“The obscure we always see sooner or later; the obvious always seems to take a little longer – Edward R Murrow”
On July 28, 2023, the European Central Bank (ECB) released the results the outcomes of its most recent stress testing exercise. The comprehensive results can be accessed through this link: (https://www.eba.europa.eu/eba-publishes-results-its-2023-eu-wide-stress-test). Preceding this report, a month earlier, the Federal Reserve Board disclosed its stress test findings, noteworthy for their exclusion of smaller banks. The detailed findings can be explored here: (https://www.federalreserve.gov/publications/files/2023-dfast-results-20230628.pdf).
A central theme emerging from these assessments underscores the resilience of the banking system, showcasing ample equity capital buffers to effectively navigate unforeseen financial shocks. This comes as a timely reassurance for investors, considering recent bank failures witnessed both in the United States and Europe. In simpler terms, due to these findings, and assuming other factors remain constant, we can expect a reduction in systematic risk as indicated by bank “betas”. Given its significance, there arises a need for enhanced transparency, particularly in times of heightened uncertainty surrounding the financial stability of banks.
While stress testing involves intricate quantitative models and rigorous data analysis, it’s equally imperative to recognize the pivotal role of judgment at various stages of this process. Beyond the inherent biases associated with model development and its underlying assumptions, other biases also warrant explicit attention. These include:
- Cognitive / Confirmation Bias: Managers may gravitate toward information that aligns with their preexisting beliefs, demonstrating overconfidence and an inclination to anchor decisions based on initial information. These biases significantly influence decision-making and, consequently, the outcomes of stress testing.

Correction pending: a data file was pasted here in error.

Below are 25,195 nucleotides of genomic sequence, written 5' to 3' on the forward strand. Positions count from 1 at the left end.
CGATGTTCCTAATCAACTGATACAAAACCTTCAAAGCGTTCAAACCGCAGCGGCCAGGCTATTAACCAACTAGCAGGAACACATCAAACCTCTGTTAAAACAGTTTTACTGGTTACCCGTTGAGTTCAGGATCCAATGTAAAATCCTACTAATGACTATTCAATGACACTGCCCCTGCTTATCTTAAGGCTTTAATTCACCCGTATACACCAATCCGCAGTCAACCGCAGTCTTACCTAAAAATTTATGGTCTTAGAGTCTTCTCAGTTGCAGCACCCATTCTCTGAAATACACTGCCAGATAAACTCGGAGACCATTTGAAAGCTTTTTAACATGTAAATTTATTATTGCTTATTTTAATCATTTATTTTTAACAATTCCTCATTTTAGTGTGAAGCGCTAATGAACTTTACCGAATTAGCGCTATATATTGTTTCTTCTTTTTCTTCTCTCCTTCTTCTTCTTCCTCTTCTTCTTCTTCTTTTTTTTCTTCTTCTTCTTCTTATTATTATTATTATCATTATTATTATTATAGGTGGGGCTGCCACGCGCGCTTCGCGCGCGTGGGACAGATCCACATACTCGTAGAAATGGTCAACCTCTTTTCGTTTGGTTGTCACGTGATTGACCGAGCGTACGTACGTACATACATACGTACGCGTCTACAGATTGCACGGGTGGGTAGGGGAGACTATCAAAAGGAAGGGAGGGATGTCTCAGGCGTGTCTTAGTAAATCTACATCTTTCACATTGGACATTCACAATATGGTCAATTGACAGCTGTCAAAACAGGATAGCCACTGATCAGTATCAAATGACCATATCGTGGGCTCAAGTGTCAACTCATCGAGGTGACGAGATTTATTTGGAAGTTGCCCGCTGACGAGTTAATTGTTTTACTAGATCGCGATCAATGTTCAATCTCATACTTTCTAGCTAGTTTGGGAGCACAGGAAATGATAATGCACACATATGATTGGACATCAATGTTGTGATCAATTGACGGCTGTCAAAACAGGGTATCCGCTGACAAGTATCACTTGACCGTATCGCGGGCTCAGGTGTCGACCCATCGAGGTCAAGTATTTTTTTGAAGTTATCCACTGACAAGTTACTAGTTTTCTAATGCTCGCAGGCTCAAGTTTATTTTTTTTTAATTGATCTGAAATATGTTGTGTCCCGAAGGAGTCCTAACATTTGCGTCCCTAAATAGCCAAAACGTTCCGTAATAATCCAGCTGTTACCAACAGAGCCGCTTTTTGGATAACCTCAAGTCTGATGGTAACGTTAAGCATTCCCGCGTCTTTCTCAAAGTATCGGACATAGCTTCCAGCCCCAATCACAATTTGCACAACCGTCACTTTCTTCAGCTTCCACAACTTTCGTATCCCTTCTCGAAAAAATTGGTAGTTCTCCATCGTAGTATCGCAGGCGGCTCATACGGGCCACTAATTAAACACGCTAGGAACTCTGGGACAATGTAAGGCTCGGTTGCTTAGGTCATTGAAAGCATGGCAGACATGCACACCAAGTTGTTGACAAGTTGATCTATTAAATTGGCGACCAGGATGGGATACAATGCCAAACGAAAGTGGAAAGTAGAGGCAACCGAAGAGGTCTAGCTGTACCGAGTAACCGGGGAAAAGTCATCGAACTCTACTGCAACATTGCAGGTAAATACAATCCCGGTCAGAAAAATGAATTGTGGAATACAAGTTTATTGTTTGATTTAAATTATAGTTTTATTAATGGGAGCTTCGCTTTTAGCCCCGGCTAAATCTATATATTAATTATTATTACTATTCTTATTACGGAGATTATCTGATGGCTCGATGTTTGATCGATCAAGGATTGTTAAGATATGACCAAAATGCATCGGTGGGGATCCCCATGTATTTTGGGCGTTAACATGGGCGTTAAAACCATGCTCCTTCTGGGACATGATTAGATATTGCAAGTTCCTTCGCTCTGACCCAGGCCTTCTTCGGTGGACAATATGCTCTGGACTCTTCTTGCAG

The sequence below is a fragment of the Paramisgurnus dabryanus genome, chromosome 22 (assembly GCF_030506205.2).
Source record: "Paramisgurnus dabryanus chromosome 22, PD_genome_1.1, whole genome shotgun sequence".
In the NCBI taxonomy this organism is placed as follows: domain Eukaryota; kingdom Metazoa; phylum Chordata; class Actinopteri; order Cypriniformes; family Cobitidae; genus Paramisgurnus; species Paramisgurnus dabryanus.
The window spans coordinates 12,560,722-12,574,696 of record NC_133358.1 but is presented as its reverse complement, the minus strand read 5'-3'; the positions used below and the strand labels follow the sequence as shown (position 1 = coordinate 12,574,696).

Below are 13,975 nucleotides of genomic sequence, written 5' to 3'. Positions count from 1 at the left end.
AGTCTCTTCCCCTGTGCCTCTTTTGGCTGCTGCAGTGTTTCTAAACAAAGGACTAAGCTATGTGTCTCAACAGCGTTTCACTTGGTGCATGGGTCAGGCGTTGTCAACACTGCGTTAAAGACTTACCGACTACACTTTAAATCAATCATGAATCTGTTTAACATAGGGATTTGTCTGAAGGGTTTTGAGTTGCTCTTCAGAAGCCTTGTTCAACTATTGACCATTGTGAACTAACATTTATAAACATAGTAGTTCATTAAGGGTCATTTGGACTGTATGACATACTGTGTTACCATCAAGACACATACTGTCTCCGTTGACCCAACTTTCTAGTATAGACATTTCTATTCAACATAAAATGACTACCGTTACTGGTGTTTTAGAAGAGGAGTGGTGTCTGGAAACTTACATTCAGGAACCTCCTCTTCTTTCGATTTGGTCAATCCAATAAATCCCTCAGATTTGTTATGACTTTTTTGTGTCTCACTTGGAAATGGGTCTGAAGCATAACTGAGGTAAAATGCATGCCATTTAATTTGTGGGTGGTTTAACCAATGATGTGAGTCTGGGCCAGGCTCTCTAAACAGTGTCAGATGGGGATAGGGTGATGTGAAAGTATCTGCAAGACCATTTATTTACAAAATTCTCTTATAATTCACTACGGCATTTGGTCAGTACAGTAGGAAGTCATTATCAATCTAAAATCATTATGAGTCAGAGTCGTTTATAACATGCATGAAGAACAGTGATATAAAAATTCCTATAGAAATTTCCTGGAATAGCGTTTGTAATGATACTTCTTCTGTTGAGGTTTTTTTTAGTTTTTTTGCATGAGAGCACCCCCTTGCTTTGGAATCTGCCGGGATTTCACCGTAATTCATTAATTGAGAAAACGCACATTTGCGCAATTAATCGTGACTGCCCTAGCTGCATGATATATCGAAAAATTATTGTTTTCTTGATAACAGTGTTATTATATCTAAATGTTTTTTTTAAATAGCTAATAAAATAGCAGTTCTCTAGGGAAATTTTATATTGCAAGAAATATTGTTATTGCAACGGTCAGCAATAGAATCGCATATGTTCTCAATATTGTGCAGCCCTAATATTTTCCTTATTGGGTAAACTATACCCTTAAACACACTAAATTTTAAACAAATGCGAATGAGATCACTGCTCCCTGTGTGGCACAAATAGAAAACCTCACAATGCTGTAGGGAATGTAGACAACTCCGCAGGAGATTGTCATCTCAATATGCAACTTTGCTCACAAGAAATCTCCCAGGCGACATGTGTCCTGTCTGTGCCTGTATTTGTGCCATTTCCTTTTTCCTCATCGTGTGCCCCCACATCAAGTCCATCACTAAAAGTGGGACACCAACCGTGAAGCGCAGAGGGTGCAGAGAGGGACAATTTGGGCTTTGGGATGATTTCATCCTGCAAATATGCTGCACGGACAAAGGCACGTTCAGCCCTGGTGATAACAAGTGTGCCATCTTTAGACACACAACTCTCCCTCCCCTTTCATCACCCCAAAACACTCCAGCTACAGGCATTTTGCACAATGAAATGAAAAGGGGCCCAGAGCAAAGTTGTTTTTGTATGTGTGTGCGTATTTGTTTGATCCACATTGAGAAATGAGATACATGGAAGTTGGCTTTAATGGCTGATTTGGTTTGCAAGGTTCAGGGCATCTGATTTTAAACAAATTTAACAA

- Self-Enhancement Bias: Managers often have a vested interest in presenting their decisions and strategies in an optimistic light. This self-enhancement bias can lead to overly positive evaluations of potential outcomes.
- Social Desirability Bias: Managers might opt for decisions that align with the organization’s culture or are perceived as socially desirable. Such decisions may not necessarily be the most optimal for the business.
- Groupthink: In collaborative settings where managers collectively make decisions, groupthink can emerge. This phenomenon involves prioritizing consensus and harmony at the expense of critically evaluating alternative viewpoints and potential risks.
- Overreliance on Experience: While experience undoubtedly holds value, relying too heavily on past experiences without accounting for new information or changing circumstances can introduce biases.
It would be valuable for stress test results to be accompanied by a discussion that addresses the above biases more comprehensively and outlines the strategies employed to mitigate potential risks that could undermine the credibility of stress tests results.
For further information please contact: Laurie Antioch, Chief Finance & Strategy Officer, Aerapass Ltd
 Given the liquidity challenges these banks are facing.
 The value information provided by stress tests depends on financial circumstances prevailing at the time. During a crisis, the need for credible information is likely to be greater than during calmer periods.